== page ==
2. a state or condition of disorder or unrest: industrial trouble
  3. a condition of disease, pain, or malfunctioning: she has liver trouble
  4. a cause of distress, disturbance, or pain; problem
  5. effort or exertion taken to do something
  6. liability to suffer punishment or misfortune (esp in the phrase be in trouble): he's in trouble with the police
  7. a personal quality that is regarded as a weakness, handicap, or cause of annoyance: his trouble is that he's too soft
  8. (plural)the Troublespolitical violence in Ireland during the 1920s or in Northern Ireland between the late 1960s and the late 1990s
  9. the condition of an unmarried girl who becomes pregnant (esp in the phrase in trouble)
vb
  1. (transitive) to cause trouble to; upset, pain, or worry
  2. (intransitive) usually with a negative and followed by about: to put oneself to inconvenience; be concerned: don't trouble about me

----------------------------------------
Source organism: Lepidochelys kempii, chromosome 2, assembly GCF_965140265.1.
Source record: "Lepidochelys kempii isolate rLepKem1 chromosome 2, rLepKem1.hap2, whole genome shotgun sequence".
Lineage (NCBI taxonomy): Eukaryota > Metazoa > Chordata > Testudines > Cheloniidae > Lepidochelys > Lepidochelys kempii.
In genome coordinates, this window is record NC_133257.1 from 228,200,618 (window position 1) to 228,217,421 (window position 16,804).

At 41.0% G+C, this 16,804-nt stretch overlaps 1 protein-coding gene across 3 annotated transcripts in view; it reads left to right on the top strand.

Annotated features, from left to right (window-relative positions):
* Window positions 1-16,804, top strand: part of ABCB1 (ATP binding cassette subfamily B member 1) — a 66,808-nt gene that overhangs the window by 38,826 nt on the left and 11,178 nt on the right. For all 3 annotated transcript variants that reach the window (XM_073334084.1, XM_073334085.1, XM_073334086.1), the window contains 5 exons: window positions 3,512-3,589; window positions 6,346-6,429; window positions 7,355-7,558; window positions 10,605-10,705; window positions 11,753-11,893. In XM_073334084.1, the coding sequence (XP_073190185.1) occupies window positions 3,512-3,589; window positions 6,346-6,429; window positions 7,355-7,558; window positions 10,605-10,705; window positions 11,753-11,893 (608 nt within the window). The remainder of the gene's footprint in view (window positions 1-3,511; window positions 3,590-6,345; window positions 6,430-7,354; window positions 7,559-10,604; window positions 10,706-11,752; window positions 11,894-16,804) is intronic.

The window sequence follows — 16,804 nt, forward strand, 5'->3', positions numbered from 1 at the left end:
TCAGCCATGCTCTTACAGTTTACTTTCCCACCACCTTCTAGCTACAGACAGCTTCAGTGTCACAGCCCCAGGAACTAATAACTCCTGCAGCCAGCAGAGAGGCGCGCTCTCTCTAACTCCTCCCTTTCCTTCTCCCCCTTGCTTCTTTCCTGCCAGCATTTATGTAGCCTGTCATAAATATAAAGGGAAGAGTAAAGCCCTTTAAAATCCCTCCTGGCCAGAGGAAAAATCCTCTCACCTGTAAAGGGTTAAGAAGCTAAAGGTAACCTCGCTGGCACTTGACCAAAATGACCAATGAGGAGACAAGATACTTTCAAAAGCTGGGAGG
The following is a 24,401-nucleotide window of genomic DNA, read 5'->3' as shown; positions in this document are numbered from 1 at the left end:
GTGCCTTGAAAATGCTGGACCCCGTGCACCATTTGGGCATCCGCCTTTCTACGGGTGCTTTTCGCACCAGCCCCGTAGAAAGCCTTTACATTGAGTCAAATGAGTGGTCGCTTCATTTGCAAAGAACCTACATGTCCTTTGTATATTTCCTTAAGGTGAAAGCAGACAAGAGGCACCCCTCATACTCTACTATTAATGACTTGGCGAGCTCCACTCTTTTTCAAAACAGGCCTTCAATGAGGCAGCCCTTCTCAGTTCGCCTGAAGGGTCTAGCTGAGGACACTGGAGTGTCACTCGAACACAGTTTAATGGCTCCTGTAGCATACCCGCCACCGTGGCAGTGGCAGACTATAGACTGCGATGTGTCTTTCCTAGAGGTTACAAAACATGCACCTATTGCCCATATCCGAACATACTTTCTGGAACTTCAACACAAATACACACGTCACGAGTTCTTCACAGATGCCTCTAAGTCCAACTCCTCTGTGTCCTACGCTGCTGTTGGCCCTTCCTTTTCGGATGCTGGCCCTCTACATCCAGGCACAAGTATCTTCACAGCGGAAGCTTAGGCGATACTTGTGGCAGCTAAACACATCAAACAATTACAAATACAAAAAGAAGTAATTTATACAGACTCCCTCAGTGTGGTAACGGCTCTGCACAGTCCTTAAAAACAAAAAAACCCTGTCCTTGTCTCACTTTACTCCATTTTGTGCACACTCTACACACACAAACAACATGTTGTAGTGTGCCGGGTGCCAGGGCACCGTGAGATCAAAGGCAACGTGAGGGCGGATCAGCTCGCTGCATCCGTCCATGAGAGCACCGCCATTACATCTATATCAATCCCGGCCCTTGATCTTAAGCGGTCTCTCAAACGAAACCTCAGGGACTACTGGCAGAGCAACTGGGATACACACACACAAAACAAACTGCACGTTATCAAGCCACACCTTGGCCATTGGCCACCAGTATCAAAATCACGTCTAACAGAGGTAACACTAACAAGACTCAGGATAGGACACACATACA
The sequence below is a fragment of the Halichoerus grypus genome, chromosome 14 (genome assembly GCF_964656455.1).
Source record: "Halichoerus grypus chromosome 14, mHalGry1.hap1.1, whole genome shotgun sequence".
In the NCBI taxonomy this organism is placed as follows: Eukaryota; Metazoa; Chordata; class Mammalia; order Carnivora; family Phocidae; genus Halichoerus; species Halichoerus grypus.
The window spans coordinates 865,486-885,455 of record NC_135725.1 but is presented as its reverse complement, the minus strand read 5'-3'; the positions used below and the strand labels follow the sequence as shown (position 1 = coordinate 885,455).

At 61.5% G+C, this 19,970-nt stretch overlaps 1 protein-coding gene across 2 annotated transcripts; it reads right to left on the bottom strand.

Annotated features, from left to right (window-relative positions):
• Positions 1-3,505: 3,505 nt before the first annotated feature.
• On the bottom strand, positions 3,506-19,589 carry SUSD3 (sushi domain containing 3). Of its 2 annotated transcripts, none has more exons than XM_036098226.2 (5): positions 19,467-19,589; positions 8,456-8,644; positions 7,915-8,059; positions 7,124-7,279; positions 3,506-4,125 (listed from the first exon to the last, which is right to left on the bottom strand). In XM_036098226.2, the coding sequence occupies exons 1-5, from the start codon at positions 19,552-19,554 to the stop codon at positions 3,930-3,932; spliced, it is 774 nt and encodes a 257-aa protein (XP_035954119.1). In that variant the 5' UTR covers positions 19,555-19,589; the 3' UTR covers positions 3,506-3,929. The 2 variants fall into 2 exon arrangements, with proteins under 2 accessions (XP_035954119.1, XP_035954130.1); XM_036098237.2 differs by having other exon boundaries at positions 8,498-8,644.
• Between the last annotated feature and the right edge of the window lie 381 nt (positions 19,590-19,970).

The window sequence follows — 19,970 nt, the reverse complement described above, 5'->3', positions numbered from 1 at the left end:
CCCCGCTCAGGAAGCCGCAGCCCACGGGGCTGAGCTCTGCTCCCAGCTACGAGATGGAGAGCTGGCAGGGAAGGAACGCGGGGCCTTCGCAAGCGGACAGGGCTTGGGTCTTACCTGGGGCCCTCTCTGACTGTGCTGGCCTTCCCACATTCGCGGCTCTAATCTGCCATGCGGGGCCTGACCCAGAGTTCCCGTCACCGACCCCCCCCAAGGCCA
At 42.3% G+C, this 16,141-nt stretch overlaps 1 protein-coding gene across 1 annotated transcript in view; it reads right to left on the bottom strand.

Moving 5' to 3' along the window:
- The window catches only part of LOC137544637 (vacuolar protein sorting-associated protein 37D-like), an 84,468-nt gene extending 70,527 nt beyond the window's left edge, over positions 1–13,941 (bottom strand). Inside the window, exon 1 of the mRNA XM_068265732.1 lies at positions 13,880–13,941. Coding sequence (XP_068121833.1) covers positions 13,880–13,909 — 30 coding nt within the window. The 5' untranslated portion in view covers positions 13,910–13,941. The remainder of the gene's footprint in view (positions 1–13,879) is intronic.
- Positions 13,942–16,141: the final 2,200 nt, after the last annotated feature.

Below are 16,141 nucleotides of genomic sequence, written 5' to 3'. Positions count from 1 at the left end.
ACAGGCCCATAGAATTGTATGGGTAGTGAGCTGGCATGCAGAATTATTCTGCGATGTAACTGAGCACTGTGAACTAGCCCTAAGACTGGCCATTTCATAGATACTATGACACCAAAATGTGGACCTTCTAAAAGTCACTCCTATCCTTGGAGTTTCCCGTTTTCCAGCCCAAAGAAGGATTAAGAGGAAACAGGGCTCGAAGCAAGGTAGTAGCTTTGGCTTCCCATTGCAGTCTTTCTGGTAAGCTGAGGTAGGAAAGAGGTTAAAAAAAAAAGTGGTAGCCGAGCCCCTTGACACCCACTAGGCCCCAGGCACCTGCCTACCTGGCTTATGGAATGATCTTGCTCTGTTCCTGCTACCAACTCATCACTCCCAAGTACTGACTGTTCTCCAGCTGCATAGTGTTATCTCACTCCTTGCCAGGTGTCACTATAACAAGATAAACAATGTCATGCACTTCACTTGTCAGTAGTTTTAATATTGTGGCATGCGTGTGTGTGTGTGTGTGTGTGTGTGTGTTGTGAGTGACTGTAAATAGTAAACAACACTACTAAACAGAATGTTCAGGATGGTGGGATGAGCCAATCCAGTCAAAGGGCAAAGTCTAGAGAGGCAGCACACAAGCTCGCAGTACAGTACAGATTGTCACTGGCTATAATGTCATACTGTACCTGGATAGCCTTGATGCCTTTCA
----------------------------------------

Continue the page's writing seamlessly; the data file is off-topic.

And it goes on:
3. (intr; usually with a negative) to take pains; exert oneself: please don't trouble to write everything down
  4. (transitive) to cause inconvenience or discomfort to: does this noise trouble you?
  5. (tr; usually passive) to agitate or make rough: the seas were troubled
  6. (transitive) Caribbean to interfere with: he wouldn't like anyone to trouble his new bicycle
Etymology: 13th Century: from Old French troubler, from Vulgar Latin turbulāre (unattested), from Late Latin turbidāre, from turbidus confused, from turba commotion

ˈtroubler n



'trouble' also found in these entries:
Collocations: don't want to trouble you (but), [big, serious, some, deep] trouble, cannot be troubled now, more...

Forum discussions with the word(s) "trouble" in the title: